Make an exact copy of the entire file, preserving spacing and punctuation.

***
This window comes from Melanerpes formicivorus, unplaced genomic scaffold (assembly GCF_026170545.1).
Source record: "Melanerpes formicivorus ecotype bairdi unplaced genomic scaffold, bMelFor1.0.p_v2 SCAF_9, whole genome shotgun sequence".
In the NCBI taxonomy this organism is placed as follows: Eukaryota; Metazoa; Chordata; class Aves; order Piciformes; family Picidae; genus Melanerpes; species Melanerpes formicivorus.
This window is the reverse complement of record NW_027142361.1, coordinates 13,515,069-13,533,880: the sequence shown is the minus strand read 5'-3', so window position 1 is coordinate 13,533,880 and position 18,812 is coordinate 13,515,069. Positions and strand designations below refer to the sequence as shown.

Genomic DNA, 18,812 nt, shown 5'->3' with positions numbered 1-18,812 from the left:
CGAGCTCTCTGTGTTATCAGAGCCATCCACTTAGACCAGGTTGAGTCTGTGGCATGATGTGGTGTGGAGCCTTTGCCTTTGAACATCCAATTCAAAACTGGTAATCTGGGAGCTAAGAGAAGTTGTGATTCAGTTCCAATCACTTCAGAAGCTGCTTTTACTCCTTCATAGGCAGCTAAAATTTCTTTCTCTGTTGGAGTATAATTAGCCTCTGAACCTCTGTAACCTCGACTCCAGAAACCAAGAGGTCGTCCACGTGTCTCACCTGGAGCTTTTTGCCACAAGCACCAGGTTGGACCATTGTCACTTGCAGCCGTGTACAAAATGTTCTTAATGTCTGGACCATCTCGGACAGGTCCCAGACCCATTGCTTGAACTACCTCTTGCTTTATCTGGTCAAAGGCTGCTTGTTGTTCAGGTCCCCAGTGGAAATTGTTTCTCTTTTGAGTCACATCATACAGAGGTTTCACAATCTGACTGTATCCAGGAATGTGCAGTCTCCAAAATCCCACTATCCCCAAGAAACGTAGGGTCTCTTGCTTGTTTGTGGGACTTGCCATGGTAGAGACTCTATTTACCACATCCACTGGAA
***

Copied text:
This window comes from Melanerpes formicivorus, unplaced genomic scaffold (assembly GCF_026170545.1).
Source record: "Melanerpes formicivorus ecotype bairdi unplaced genomic scaffold, bMelFor1.0.p_v2 SCAF_9, whole genome shotgun sequence".
In the NCBI taxonomy this organism is placed as follows: Eukaryota; Metazoa; Chordata; class Aves; order Piciformes; family Picidae; genus Melanerpes; species Melanerpes formicivorus.
This window is the reverse complement of record NW_027142361.1, coordinates 13,515,069-13,533,880: the sequence shown is the minus strand read 5'-3', so window position 1 is coordinate 13,533,880 and position 18,812 is coordinate 13,515,069. Positions and strand designations below refer to the sequence as shown.

Genomic DNA, 18,812 nt, shown 5'->3' with positions numbered 1-18,812 from the left:
CGAGCTCTCTGTGTTATCAGAGCCATCCACTTAGACCAGGTTGAGTCTGTGGCATGATGTGGTGTGGAGCCTTTGCCTTTGAACATCCAATTCAAAACTGGTAATCTGGGAGCTAAGAGAAGTTGTGATTCAGTTCCAATCACTTCAGAAGCTGCTTTTACTCCTTCATAGGCAGCTAAAATTTCTTTCTCTGTTGGAGTATAATTAGCCTCTGAACCTCTGTAACCTCGACTCCAGAAACCAAGAGGTCGTCCACGTGTCTCACCTGGAGCTTTTTGCCACAAGCACCAGGTTGGACCATTGTCACTTGCAGCCGTGTACAAAATGTTCTTAATGTCTGGACCATCTCGGACAGGTCCCAGACCCATTGCTTGAACTACCTCTTGCTTTATCTGGTCAAAGGCTGCTTGTTGTTCAGGTCCCCAGTGGAAATTGTTTCTCTTTTGAGTCACATCATACAGAGGTTTCACAATCTGACTGTATCCAGGAATGTGCAGTCTCCAAAATCCCACTATCCCCAAGAAACGTAGGGTCTCTTGCTTGTTTGTGGGACTTGCCATGGTAGAGACTCTATTTACCACATCCACTGGAA